What Should You Know About Prescription Deductibles?
Prescription deductibles aren’t too complicated. In fact, deductibles can be one of the easiest parts of a plan to compare. They can be seen at a glance, and there aren’t many factors to consider. But you should know the differences between plans before you decide in order to avoid surprises at the pharmacy or in your bank account.
Before going into detail about the different types of prescription deductibles, it’s important to exactly define what a deductible is. A deductible is a form of cost-sharing. Before your plan will begin to pay for covered services and products, if your plan has a deductible, you must first pay a predetermined amount out of pocket. The total amount of your deductible (and whether it is combined for medical and prescription) will vary by plan.
Medicare Part D Rx Deductible
Medicare Part D, which is a drug plan offered to Medicare enrollees, has different rules for its deductibles. Unlike those offered by employers or through the Marketplace, no plan can have a prescription deductible higher than $480 in 2022.1 Deductible prices can still vary (with a maximum of $415), and some plans will not have a deductible.
Control Your Part D Expenses With Extra Help">Extra Help
While Extra Help">Extra Help does not lower Part D prescription deductibles, it can lower premiums for many seniors. If you need prescription coverage but cannot afford Part D premiums, consider applying for Extra Help">Extra Help.
Combined Prescription Deductible
If you have a combined prescription deductible, your medical and prescription costs will count toward one total deductible. Usually, once this single deductible is met, your prescriptions will be covered at your plan’s designated amount. This doesn’t mean your prescriptions will be free, though. You may still have to pay some form of cost-sharing, even after a deductible is met.
Joe’s health plan has a combined deductible of $3,000. He has purchased $250 in prescriptions and spent $2,750 on a minor surgery covered by his plan, which he paid for out of pocket. Joe’s deductible has been met for any medical or prescription purchase he makes in this plan year. He will only have to pay $10 for each refill of the regular, generic prescription he takes.
On the Marketplace
If you are shopping on the Marketplace, combined medical and prescription drug deductibles can be found in most bronze and silver plans. In 2021, 88% of bronze plans and 79% of silver plans offered combined deductibles.2 For the same year, the following metal tiers’ combined deductibles averaged:2
- Bronze: $6,921
- Silver: $4,816
- Gold: $1,641
- Platinum: $0
Separate Prescription Deductible
If you have a separate prescription deductible, only prescription costs will count. No other covered medical costs (such as visiting the doctor’s office) will count toward your prescription deductible. While this may seem like a negative aspect, separate prescription deductibles can be much lower than combined deductibles that cover both medical care and prescriptions, so they can be easier to meet.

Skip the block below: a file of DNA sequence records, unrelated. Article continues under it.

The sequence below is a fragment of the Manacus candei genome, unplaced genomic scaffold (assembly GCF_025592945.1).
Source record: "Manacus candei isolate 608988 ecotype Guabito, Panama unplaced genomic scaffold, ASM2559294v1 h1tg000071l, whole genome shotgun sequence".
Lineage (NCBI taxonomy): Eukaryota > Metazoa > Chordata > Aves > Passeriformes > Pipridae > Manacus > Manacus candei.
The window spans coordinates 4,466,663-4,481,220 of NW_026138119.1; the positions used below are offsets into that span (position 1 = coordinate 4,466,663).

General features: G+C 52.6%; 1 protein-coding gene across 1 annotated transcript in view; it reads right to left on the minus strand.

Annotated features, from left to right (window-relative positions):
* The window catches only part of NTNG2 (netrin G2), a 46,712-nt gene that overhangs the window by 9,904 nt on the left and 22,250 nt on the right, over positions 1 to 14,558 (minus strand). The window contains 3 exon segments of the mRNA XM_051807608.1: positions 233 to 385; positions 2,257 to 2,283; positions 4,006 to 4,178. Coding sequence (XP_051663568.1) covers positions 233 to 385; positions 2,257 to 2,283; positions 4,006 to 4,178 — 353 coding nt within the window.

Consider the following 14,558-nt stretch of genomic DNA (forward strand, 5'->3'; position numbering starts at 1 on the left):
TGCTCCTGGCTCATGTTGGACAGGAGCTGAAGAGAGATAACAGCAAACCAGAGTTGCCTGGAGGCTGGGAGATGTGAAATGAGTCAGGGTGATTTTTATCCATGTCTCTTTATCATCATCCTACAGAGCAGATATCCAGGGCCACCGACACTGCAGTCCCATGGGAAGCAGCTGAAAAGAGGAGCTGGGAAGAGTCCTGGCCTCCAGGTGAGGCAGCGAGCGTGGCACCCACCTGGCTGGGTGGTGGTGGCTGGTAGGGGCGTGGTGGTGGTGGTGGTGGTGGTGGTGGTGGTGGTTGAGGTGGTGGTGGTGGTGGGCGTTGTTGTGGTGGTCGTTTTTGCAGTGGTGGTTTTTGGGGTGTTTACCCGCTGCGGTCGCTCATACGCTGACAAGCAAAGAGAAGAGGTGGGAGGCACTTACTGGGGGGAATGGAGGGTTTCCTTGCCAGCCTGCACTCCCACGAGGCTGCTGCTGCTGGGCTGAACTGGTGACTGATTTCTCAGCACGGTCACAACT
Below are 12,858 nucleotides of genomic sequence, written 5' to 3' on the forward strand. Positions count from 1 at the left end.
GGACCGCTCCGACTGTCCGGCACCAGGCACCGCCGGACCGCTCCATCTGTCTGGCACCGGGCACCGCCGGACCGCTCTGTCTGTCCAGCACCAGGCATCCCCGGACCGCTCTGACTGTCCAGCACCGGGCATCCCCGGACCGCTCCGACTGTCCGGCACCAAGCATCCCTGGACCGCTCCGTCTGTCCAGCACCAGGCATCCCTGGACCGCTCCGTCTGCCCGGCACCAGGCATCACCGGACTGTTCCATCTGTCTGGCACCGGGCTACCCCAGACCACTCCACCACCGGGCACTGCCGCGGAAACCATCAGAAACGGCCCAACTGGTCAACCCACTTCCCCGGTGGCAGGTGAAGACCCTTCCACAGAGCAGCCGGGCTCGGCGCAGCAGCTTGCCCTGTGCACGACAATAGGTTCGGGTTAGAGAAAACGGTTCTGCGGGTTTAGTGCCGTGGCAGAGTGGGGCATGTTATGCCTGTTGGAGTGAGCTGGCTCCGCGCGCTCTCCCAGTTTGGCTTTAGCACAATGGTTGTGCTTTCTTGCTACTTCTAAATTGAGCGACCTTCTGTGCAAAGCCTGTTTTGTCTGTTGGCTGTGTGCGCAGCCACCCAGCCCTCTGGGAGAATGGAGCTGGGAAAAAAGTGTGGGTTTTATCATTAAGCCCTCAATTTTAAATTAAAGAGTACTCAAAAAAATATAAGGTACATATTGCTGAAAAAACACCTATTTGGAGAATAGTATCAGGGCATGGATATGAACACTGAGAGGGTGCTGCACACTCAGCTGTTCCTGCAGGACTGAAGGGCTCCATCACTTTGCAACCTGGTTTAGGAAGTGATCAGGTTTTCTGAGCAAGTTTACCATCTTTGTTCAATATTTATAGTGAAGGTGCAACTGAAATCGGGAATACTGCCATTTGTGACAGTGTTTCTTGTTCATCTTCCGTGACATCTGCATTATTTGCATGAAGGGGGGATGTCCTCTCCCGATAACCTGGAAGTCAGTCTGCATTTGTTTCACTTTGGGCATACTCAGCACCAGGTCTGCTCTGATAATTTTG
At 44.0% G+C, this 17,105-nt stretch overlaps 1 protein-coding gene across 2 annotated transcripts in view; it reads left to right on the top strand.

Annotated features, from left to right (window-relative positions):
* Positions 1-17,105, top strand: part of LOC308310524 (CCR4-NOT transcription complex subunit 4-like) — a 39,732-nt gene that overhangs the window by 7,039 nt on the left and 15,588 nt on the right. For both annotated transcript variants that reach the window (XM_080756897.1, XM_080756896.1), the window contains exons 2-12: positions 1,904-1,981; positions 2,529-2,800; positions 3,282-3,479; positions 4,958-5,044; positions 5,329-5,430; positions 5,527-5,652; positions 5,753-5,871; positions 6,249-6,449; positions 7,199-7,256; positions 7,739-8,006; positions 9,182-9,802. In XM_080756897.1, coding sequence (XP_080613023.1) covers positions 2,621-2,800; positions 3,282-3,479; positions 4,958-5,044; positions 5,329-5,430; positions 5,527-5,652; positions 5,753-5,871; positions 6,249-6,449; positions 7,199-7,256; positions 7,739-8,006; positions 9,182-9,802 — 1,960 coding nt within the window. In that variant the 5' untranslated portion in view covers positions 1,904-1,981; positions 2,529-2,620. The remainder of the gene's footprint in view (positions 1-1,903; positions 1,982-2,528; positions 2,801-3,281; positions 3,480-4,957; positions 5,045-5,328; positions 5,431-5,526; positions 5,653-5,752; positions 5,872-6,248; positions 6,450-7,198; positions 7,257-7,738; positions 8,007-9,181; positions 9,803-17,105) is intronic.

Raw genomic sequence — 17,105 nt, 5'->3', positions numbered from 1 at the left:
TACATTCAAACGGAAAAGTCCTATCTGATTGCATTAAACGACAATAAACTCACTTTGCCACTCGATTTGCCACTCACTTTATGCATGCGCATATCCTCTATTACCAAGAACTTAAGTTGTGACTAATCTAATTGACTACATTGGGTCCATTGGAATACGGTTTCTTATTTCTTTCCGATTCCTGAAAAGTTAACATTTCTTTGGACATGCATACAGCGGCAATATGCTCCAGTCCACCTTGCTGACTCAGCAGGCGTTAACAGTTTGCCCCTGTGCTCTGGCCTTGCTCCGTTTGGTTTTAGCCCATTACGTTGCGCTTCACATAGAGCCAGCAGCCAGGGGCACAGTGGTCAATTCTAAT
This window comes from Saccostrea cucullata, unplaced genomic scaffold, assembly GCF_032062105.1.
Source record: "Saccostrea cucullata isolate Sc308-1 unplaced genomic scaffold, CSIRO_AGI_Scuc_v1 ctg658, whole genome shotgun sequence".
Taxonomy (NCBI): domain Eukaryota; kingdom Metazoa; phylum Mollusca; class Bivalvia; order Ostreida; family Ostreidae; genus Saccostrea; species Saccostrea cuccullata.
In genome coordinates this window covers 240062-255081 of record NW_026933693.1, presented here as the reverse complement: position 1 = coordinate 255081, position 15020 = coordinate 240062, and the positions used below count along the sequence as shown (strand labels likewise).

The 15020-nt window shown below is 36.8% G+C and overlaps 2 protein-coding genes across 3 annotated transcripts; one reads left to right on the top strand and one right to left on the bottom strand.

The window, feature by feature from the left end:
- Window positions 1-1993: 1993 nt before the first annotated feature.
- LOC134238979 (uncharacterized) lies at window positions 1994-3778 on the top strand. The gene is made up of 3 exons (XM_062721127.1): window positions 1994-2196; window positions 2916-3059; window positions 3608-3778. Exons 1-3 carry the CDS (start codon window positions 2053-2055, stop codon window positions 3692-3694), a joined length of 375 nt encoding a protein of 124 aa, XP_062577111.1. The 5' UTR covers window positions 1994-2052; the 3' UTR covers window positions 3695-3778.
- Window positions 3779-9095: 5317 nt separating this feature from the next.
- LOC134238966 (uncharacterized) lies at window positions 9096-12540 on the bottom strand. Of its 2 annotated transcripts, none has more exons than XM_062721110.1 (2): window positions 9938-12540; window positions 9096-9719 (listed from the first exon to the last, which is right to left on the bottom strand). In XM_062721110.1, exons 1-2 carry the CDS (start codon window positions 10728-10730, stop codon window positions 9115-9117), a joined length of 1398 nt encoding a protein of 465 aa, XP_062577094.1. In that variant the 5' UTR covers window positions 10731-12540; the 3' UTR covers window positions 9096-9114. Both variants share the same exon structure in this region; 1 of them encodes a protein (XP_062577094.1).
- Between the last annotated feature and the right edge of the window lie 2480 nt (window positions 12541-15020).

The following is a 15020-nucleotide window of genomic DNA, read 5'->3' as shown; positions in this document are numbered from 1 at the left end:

Joe’s health plan has a separate prescription deductible of $250. While he has already spent $2,750 on a minor surgery covered by his plan, none of this cost counts toward his prescription deductible. He must still pay $250 toward his prescriptions to meet his deductible. Once he has met his deductible, he will only have to pay $10 for each refill of the regular, generic prescription he takes.
On the Marketplace
Control Prescription Expenses With an HSA
Because prescription medications are “qualified medical expenses,” health savings accounts (HSAs) can be used to purchase prescriptions before and after a prescription deductible has been met. Remember, that does not mean everything available at the pharmacy can be charged to your HSA.
|From the Pharmacy||Can You Use Your HSA?||Why?|
|Prescription Medication||✓ YES||Because the medication has been prescribed by a doctor, it is a qualified medical expense.|
|Over-the-counter Medication||✓ YES||Medications that are not prescribed, such as cold medicines are deemed qualified medical expenses.|
|Prescription Supplement||✓ YES||Because the supplement has been prescribed by a doctor, it is a qualified medical expense.|
|Over-the-counter Supplement||✓ YES||Supplements that are not prescribed may be deemed qualified medical expenses with a Letter of Medical Necessity. Prenatal vitamins are also considered a qualified medical expense.|
Learn More With HealthMarkets
Prescription deductibles may be easy to compare at a glance, but there are more complicated features of your plan you should also know about. HealthMarkets can help, at no cost to you. Contact a licensed insurance agent by calling (800) 827-9990 today.